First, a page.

One Block Wonder – Guild Class

This past weekend I was able to attend a class taught by my local quilt guild.  Rebecca’s Reel Quilters offers regular programs, and they are a lot of fun.  I get to spend an entire Saturday with my quilting buddies, and we learn a new technique.  It is always so much fun to see the different spin we put on the same pattern.  Note to self – take pictures of everyone’s projects!

Lynn led us through creating a One Block Wonder quilt.  If you are unfamiliar with this technique, it is a method of stacking fabric so that the repeats match up and allow you to create a kaleidoscope effect.  We used an equilateral triangle as our shape for this class.

img_5633.jpgI began with this fabric, from Blank Fabrics.  I purchased it in 2013, with a One Block Wonder in mind.  I also picked up the book, by Maxine Rosenthal.*  I read the instructions, was a bit overwhelmed, and put the book and the fabric into the closet.

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I was thrilled when I saw the listing for the One Block Wonder class at the guild.  Finally, I will move this project from the PIG (Project In Grocery Sack) list to the WIP (Work In Progress) list, and eventually to the UFO (UnFinished Object) list.

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I loaded up my trusty Featherweight, and a small studio’s worth of tools and off I went.  (This is a photo of my class setup at home.  I don’t bring the dustbuster, dog, or long haired teen to classes with me.)  I bring my grandmother’s Featherweight, a cut & press mat*, my iron*, and my Sew Together Bag*, which has all of my favorite tools inside.

We started by carefully cutting our fabric along the repeats.  My fabric has a 22″ repeat.  Hooray!  I’ll have a big quilt. Or a lot of leftover fabric.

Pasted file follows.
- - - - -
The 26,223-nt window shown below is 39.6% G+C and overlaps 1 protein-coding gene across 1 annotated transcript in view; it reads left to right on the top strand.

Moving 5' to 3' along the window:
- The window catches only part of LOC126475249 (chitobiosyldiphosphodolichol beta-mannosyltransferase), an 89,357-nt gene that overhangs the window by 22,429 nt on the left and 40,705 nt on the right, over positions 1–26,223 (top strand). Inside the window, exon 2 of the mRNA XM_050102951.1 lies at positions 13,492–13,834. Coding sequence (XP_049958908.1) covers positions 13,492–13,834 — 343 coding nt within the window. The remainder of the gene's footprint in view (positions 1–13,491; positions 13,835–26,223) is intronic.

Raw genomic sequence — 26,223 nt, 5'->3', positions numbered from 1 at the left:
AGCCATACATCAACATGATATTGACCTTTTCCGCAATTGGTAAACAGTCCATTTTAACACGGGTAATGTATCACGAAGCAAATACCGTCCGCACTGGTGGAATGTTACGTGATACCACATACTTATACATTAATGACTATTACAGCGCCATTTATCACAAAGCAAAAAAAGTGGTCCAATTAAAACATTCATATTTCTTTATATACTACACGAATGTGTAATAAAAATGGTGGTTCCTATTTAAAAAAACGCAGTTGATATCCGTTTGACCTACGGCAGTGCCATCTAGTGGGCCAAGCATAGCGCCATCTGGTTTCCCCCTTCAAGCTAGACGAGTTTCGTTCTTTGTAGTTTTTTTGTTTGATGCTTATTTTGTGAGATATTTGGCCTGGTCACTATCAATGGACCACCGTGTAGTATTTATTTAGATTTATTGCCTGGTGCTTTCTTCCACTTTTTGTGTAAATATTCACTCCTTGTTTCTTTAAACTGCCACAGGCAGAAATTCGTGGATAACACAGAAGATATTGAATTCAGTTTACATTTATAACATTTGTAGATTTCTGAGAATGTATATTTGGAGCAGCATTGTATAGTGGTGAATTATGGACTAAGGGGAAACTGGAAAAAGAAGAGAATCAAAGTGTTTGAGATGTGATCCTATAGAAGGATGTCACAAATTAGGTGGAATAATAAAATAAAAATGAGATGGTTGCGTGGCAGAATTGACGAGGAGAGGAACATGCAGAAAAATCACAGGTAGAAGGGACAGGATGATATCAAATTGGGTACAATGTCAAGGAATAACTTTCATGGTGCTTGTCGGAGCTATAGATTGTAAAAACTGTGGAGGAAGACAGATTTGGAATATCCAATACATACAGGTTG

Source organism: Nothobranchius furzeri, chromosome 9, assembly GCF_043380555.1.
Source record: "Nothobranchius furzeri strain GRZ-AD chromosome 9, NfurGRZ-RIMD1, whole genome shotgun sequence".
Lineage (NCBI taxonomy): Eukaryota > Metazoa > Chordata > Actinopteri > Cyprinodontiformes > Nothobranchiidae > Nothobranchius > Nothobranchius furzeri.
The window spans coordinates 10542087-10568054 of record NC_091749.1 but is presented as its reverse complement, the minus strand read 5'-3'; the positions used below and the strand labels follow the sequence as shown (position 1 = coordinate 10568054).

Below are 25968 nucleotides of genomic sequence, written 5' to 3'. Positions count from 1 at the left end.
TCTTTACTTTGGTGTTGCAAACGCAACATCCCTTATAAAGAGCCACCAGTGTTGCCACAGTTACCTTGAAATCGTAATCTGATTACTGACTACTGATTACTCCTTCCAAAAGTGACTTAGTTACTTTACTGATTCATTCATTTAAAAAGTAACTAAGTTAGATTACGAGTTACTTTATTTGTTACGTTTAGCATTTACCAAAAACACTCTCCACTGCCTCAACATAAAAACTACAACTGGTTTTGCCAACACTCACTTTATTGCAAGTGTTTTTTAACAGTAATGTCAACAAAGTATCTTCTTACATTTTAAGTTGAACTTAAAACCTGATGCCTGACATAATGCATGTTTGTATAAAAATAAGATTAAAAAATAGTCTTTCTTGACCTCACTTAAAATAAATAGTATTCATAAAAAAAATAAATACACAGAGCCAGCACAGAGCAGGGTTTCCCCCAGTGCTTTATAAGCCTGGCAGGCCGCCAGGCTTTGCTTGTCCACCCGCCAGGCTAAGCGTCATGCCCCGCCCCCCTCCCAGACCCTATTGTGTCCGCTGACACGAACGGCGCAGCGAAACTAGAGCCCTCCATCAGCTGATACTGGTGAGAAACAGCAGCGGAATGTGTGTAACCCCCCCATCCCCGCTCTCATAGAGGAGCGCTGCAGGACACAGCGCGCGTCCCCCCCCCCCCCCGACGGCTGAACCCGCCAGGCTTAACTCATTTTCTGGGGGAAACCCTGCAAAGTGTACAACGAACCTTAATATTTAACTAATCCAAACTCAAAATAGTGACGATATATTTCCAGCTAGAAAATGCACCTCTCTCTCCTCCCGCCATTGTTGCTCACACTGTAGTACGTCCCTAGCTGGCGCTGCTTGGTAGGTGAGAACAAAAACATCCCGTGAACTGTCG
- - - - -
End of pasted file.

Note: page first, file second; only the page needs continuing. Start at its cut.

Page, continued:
Next we stacked the fabric, using points in the print and pins to line it all up evenly.

IMG_5634.jpgThen we cut strips, which we cut into triangles using a 60 degree triangle ruler.

Each set of 6 triangles was stitched together into 2 sets of 3 hexagons.  I played with my first few sets, moving them around, seeing what different looks could be achieved depending on which point to the triangle I put in the center.  It was fun, but since I will have so many hexagons, I decided to just stitch them all with the blunt points at the center.

img_5635.jpgThen it was time to play.  We played with laying out our blocks, seeing how they interacted with each other.  I didn’t manage too many during class, so I only spent a few minutes moving pieces around.  I spent the rest of class time putting together more triangle units.

Superbowl Sunday was the next day, and we had family over to watch the Eagles defeat the Patriots.  This was a tear jerker for many of my family members.  They didn’t seem to mind or notice that I spent the whole day sewing (see photo above.)

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I managed to put together a lot more units, but I still have more to make.  I’m eager to get this one up on my design wall so I can play with it more.  I really love the way the colors play together.

Hopefully I’ll be able to work on this again soon.  My quilting business is really taking off and sucking up all of my time.  Life is good.

20 thoughts on “One Block Wonder – Guild Class

  1. Your fabric choice was terrific and this will be one gorgeous quilt! So glad that your quilting business is taking off! The nice thing is you can just start sewing them together when you get 5 minutes as they are all ready …. then one day when you are ready you can play. Have fun.

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  2. Hi Jennifer,
    Your long-haired teen doesn’t go with you to classes? What?!! That made me giggle. What a fabulously interesting technique! I have heard about it and was captivated reading your post. I can hardly wait to see where you go from here! All you needed at the end of your post is a “stay tuned”. ~smile~ Roseanne

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  3. That fabric was definitely a good choice for this! Your quilt will definitely be wonder-ful.

    When the Stack ‘n Whack first came out, I seemed to find great fabrics everywhere, and probably bought 5 or 6 big pieces for them. I made one … which I didn’t finish! LOL But it was fun, and they would work for these, too. I might have given them away, though.

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  4. These quilts fascinate me! I’m going to try the technique soon for a baby quilt. This fabric made some really pretty kaleidoscopes.

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  5. Interesting how different the fabric looks when it’s cut up and put back together like that! I had (or still have?) some of that same fabric, but in purple, and only a FQ I think. Fun to see you working with it!

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